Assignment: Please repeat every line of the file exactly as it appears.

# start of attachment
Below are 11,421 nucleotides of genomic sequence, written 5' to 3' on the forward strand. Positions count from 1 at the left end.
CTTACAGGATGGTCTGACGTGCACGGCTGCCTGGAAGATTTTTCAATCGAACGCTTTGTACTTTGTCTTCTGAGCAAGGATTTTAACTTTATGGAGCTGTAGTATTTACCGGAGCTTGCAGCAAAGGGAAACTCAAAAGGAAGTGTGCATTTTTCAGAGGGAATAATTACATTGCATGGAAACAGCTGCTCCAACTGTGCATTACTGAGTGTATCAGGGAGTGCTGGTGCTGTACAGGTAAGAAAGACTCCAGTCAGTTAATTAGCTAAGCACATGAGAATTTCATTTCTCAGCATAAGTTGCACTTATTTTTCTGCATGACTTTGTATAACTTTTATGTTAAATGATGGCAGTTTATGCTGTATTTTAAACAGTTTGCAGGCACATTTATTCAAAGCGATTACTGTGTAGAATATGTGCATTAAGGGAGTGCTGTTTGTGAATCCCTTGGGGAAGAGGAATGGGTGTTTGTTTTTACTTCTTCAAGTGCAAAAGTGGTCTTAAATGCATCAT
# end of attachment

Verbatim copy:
Below are 11,421 nucleotides of genomic sequence, written 5' to 3' on the forward strand. Positions count from 1 at the left end.
CTTACAGGATGGTCTGACGTGCACGGCTGCCTGGAAGATTTTTCAATCGAACGCTTTGTACTTTGTCTTCTGAGCAAGGATTTTAACTTTATGGAGCTGTAGTATTTACCGGAGCTTGCAGCAAAGGGAAACTCAAAAGGAAGTGTGCATTTTTCAGAGGGAATAATTACATTGCATGGAAACAGCTGCTCCAACTGTGCATTACTGAGTGTATCAGGGAGTGCTGGTGCTGTACAGGTAAGAAAGACTCCAGTCAGTTAATTAGCTAAGCACATGAGAATTTCATTTCTCAGCATAAGTTGCACTTATTTTTCTGCATGACTTTGTATAACTTTTATGTTAAATGATGGCAGTTTATGCTGTATTTTAAACAGTTTGCAGGCACATTTATTCAAAGCGATTACTGTGTAGAATATGTGCATTAAGGGAGTGCTGTTTGTGAATCCCTTGGGGAAGAGGAATGGGTGTTTGTTTTTACTTCTTCAAGTGCAAAAGTGGTCTTAAATGCATCAT